pandora mill white pine

In Manchester, New Hampshire stands an enormous 19th Century brick building that is helping to give birth to a new generation of fine guitars.  Not because any are assembled here, in fact nothing has been made here for decades.  The Pandora Woolen Mill was built in 1845 as part of the rapidly growing textile industry, and was pumping out 60,000 sweaters a year until 1990.  Now the building is undergoing an extensive renovation and historians have salvaged some very interesting wood from inside the Pandora Mill, which was extensively reinforced with giant White Pine beams.  These beams have all been reclaimed, and the best beams were selected to be milled for fine musical instruments.  Follow the jump for more history of the old Pandora Woolen Mill White Pine that is breathing new life into the next generation of guitars.

The Music Zoo is has commissioned a very special run of Charvel San Dimas guitars with bodies made from the Pandora Mill White Pine, paired with a Carbonized Maple neck.  We’re super excited about these guitars.  They are light, toneful and gorgeous.  View them all here.

white pine

Above is a picture depicting a 19th Century sawmill ripping Northern White Pine, exactly the kind of huge logs that were used to build the Pandora Mill.  The Pandora story has some rich history; what follows below was provided to us by the folks who are involved with the reclamation process:

In the first half of the 19th century, much of New Hampshire was being clear cut to graze sheep for the emerging textile industry. A breeding pair of Merino sheep had been smuggled under penalty of death from Portugal to New Hampshire, and a wool industry was built beyond what the world had ever known. The first falls of the Merrimac River was situated proximate to good harbors, large labor pool, raw wool and inventive minds. New technologies such as circular knitting and power fulling were employed with great success. The Amoskeag Mill complex was built in the 1840s using native White  Pine and other species from the upstream virgin forest, floated down rivers and milled on site to build what became by mid century the largest mill complex in the world at over 1.5 miles along the Merrimac River at Manchester. In 1845 a section of the mill was built which became the Pandora Woolen Mill. At its height, Pandora Industries employed over 1,000 people producing 60,000 sweaters per year, more than anyone else in the world. In 1990 the mill closed due to offshore competition. The buildings stood vacant until purchased and repurposed by Dean Kaman, an enterprising engineer. AutoDesk and other high technology firms now occupy what was once the largest water-powered textile mill in the world.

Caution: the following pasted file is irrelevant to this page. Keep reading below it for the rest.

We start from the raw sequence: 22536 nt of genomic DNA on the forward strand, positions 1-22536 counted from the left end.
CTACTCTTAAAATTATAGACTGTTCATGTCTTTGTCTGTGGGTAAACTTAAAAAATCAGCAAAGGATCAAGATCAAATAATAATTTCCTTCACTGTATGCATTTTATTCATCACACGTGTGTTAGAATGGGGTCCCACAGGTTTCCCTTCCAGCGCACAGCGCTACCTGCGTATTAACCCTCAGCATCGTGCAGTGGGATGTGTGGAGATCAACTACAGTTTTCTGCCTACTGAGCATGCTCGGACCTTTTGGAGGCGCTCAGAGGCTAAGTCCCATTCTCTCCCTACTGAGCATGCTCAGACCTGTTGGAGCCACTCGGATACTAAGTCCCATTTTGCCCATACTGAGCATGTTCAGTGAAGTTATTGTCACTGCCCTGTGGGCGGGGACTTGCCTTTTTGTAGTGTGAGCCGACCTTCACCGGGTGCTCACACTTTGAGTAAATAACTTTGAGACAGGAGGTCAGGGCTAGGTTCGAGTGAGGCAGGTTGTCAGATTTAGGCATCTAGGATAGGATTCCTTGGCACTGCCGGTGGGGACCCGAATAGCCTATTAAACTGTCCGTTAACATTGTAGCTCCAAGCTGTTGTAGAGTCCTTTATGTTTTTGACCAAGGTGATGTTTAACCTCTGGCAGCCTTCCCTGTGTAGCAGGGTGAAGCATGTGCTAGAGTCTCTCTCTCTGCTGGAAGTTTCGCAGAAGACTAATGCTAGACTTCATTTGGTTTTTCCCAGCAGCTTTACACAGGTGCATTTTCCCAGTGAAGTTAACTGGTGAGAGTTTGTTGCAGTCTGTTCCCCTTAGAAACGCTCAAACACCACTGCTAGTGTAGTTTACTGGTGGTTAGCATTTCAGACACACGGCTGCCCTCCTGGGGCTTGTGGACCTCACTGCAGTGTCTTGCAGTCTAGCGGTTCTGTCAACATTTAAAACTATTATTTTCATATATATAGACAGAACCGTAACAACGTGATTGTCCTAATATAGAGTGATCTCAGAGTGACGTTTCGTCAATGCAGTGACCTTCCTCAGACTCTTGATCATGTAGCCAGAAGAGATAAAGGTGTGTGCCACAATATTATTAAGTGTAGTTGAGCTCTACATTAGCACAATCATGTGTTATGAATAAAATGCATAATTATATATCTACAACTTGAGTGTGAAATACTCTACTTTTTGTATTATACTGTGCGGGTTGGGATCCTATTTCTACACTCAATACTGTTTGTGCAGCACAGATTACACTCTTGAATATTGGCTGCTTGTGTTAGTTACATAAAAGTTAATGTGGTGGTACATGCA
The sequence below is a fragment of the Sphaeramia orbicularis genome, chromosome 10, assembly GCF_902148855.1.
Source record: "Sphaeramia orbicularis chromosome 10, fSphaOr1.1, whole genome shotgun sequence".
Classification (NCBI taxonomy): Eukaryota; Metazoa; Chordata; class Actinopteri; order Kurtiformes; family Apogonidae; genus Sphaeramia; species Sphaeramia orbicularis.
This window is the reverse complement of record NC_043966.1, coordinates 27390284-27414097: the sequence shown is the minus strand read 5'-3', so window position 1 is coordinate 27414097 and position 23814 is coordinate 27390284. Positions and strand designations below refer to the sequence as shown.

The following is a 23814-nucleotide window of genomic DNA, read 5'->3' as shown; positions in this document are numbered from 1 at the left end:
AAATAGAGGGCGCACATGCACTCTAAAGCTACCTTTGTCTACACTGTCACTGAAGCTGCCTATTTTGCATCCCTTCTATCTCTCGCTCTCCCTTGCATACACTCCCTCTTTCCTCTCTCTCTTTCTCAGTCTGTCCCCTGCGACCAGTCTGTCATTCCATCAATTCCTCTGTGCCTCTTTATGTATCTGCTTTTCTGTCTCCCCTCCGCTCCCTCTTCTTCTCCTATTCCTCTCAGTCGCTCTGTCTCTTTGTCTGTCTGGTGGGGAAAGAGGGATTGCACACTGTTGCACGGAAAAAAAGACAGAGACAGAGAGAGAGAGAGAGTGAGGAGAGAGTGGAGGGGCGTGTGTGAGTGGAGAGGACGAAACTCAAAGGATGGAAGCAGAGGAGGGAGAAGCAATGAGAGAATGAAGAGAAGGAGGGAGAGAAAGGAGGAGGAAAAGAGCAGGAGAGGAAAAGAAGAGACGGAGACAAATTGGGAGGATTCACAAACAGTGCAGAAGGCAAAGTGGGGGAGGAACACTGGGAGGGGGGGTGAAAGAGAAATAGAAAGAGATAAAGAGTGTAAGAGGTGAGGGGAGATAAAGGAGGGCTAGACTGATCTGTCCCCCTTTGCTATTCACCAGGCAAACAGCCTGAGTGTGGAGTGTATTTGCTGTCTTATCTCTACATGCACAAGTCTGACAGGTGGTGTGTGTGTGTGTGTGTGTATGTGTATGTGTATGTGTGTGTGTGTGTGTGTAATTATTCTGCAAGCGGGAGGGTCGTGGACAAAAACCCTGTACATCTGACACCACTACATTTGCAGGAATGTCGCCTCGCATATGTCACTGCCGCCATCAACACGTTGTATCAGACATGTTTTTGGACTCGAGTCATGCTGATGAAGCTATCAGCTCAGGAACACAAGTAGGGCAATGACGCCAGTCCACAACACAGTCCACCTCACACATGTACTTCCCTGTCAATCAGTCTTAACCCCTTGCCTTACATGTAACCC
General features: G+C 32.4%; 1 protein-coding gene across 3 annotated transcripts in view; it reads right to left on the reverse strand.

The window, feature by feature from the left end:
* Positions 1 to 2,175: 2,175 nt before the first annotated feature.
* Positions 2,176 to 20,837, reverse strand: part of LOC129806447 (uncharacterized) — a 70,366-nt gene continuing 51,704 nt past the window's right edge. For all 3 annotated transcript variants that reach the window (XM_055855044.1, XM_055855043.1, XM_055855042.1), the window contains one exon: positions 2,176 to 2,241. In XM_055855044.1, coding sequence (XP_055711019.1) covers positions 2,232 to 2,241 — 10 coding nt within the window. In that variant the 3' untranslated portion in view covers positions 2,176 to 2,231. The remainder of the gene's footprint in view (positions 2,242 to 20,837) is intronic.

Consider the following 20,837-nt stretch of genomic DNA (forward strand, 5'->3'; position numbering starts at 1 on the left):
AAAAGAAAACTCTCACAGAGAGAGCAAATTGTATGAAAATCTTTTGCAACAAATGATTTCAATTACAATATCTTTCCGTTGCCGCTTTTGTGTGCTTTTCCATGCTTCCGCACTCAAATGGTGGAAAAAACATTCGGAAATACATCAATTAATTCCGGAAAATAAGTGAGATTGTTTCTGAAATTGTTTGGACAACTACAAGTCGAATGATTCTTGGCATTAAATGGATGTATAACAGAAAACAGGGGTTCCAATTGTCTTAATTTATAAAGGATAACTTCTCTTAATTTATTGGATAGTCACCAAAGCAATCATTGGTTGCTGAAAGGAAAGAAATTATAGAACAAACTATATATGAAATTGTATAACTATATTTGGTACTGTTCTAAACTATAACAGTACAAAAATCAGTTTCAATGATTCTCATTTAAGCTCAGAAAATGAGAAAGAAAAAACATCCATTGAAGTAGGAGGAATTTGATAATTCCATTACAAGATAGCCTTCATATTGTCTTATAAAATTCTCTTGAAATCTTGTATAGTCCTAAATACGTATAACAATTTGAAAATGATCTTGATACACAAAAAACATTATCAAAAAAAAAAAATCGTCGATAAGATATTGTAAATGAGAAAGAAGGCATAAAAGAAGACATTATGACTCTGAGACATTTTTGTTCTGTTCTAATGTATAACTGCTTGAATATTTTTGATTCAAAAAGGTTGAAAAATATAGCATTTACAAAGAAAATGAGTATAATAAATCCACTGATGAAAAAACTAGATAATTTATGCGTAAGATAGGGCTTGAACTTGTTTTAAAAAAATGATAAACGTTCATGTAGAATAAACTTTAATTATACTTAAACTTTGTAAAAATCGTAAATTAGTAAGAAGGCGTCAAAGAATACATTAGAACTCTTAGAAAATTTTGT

pandora beams In 2008 some of the buildings were deconstructed to allow better access to various parts of the complex.  The beams were transported and stored at an Amish farm near Lancaster Pennsylvania. In 2010, Northwind purchased all the tonewood grade beams, measuring 14″ x 16″ x 24′ to 36′ long, native first-growth White Pine. The wood grew from early colonial times, sometimes as early as 1600 in the natural pre-industrial forest.

We began resawing into various components including acoustic soundboards and electric guitar bodies. Approximately 20,000 board feet of beams were resawn yielding about 30% tonewood and the remainder used for various less demanding applications. This old-growth wood is considerably stiffer than new White Pine. It produces clean, clear overtones from very light weight. Among the tonewood produced have been high-end archtop guitars, fiddles, mandolins, acoustic guitars and bodies for Fender’s Telecaster turns 60 special edition. We are very pleased to make this unique offering to the musical instrument market.

pandora beams

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